A thought provoking article in the Audit & Risk publication written by John Wright, an audit committee chair and the former chief executive of Clydesdale & Yorkshire Banks. The article explores how auditing has evolved from an inspection to adding value and helping to develop a better culture in the organisations concerned.
Prior to my ostensible retirement in 2001 I had been subjected to varying degrees of inspection and audit. One goes back to the very early days in Scottish banking where “inspection” was the order of the day and every year or so the inspectors from head office would arrive minutes after the close of business, demand the keys of the branch, the safe keys and essentially take control. It was a particularly terrifying experience! The essence of the initiative was all about control and the focus was very much on finding fault, although one has to say, as my career evolved, inspectors gradually became more amenable to discussing how workflows, business processes and indeed internal controls could be improved. Therefore I think we saw, perhaps in the 60s, the beginning of “value add”.
It was working for an American bank in Hong Kong in the 70s that I was first introduced to internal auditors, who travelled the region and whose focus was very much on ensuring that the business units were well run and properly controlled, with a very good level of engagement with the management team of the unit.
Thereafter, internal audit in the banks for which I was responsible continued to migrate further in the direction of adding value and helping to develop a better culture in the organisations concerned. It’s worth noting that for many, many years in banking it would not be possible to get into a senior job without a stint in inspection/internal audit. This was entirely sensible, because the individuals in that function have a unique opportunity to observe all of the inner workings of the organisation, which can only be positive.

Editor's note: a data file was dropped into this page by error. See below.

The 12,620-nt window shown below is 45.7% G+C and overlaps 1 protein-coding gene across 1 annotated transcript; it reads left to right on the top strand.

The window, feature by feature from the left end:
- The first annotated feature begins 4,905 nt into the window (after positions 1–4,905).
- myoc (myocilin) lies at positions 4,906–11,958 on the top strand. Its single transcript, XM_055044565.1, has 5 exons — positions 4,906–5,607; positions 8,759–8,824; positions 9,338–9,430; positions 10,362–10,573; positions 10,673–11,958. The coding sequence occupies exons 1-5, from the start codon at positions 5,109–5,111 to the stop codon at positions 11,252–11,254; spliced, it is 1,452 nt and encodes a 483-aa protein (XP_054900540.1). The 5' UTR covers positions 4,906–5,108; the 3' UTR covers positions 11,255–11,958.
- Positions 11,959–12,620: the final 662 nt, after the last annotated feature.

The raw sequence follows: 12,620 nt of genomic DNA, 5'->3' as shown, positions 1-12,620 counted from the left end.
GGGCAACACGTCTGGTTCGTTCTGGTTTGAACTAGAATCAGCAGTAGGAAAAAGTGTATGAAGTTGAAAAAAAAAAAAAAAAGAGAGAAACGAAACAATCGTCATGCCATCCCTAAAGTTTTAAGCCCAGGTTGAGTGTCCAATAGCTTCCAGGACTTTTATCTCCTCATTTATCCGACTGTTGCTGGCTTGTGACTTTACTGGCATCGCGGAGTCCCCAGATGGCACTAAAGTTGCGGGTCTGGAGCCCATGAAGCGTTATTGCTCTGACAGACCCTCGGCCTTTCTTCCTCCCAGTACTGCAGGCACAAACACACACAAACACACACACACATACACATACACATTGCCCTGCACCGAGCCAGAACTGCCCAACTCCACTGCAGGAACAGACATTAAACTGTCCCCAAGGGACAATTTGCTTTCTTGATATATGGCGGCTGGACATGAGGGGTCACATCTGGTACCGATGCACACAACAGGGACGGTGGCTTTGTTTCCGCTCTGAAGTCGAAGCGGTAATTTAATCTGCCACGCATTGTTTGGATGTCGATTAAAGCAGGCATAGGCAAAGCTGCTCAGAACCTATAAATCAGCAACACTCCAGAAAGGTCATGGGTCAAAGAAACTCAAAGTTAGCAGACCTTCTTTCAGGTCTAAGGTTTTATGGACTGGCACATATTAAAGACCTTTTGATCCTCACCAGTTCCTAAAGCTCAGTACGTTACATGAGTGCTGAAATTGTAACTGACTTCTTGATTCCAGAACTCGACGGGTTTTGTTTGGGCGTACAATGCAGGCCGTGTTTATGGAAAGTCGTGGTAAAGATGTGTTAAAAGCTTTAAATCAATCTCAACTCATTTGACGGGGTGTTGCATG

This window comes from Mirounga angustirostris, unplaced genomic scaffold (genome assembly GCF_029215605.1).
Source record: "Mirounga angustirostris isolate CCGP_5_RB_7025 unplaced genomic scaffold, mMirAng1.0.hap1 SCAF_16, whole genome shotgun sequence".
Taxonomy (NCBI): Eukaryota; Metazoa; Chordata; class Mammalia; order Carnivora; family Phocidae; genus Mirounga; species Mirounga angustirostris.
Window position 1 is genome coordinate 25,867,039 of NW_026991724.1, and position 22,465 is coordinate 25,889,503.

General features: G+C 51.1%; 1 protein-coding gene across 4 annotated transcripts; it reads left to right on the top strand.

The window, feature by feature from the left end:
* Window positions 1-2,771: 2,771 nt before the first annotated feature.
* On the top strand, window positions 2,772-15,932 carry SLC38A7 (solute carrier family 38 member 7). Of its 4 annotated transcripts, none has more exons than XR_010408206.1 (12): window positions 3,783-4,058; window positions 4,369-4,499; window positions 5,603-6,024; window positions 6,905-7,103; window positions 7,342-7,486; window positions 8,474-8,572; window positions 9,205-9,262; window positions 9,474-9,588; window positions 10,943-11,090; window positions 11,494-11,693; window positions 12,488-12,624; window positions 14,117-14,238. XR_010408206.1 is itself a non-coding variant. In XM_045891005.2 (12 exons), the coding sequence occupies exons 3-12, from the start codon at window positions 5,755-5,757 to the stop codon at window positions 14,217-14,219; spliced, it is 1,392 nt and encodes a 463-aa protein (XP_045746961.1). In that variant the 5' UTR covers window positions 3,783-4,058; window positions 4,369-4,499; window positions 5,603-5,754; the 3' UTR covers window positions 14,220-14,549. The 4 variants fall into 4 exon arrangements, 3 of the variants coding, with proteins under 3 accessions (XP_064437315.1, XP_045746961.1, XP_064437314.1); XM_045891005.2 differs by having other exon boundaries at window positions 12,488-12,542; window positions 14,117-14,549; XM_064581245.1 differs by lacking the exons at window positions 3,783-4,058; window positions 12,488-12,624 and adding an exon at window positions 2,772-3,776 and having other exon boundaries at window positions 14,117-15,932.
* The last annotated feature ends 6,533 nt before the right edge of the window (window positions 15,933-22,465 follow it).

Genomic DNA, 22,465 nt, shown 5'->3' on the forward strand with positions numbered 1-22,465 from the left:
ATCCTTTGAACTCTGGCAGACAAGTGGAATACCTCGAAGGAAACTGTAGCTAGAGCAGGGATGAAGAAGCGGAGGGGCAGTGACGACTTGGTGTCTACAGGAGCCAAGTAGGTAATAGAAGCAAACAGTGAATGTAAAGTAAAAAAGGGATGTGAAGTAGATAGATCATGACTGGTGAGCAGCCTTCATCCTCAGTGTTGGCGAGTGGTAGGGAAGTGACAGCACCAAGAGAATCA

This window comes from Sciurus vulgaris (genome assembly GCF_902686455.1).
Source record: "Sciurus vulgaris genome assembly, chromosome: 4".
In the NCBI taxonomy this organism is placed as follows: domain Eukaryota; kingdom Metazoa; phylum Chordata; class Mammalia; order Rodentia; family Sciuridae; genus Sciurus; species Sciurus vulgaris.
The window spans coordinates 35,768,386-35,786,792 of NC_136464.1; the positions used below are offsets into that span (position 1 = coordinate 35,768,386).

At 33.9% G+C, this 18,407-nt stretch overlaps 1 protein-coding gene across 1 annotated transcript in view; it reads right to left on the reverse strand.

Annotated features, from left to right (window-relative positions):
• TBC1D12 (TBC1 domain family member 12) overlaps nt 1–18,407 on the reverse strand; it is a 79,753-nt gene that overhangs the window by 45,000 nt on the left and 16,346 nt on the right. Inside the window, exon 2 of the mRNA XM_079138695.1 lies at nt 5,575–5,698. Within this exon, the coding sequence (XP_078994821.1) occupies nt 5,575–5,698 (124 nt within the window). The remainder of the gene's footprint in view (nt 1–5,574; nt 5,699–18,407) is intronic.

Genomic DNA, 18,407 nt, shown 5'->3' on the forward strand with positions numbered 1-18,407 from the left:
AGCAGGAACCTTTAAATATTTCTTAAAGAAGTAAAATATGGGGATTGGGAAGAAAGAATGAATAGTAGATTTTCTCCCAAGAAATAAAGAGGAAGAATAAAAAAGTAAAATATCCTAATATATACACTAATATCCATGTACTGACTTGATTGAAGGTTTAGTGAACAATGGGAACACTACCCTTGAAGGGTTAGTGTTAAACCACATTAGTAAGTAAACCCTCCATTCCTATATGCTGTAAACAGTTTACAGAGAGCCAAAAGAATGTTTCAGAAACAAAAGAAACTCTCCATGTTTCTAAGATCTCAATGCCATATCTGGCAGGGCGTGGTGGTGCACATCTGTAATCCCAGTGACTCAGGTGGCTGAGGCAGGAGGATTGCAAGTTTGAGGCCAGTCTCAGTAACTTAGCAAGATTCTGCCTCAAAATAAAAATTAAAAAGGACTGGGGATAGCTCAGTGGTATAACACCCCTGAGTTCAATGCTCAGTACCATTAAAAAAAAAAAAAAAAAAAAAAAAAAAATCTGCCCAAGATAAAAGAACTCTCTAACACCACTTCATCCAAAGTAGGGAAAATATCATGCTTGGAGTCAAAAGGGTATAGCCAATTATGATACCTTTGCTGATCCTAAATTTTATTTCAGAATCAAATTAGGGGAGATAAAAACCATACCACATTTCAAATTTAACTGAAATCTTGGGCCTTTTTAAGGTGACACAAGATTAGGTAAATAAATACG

Since my supposed retirement in 2001 there’s been continuing evolution and I’ve seen this in my roles as an audit committee member in a variety of organisations in the UK and overseas, in the public and private sectors and owner-managed businesses.
It’s been interesting to observe the effectiveness of various organisational models, such as fully in-sourced, fully out-sourced, blended and so on. I have experienced all of them and without a doubt I would favour the creation and development of a fully in-house function where the individuals manning it are part of “the body o’ the kirk”, so to speak, while retaining all of their independence. In that situation it’s possible to rotate up-and-coming young managers through internal audit as part of their career development – of course this can take some selling!
However, one of the inherent weaknesses of a fully in-sourced, fully in-house function is that it may become dated in terms of the latest IFRS requirements, methodologies, technology and so on. In such situations it’s useful perhaps to negotiate with one’s external auditor to second somebody from their internal audit team for perhaps a year to transfer knowledge. This in addition to the usual round of training, conferences and workshops.
Certainly from my perspective the future of internal audit is to move entirely to risk-based audit to enhance shareholder value, assess the business improvement opportunities and even the earnings per share in the areas which they’re auditing - and indeed to encourage and develop awareness of the role of the function across the entirety of the business.
John Wright is a non-executive director and audit committee chair of several companies in the UK and abroad. He previously served as the chief executive of multiple banks including Clydesdale & Yorkshire Banks.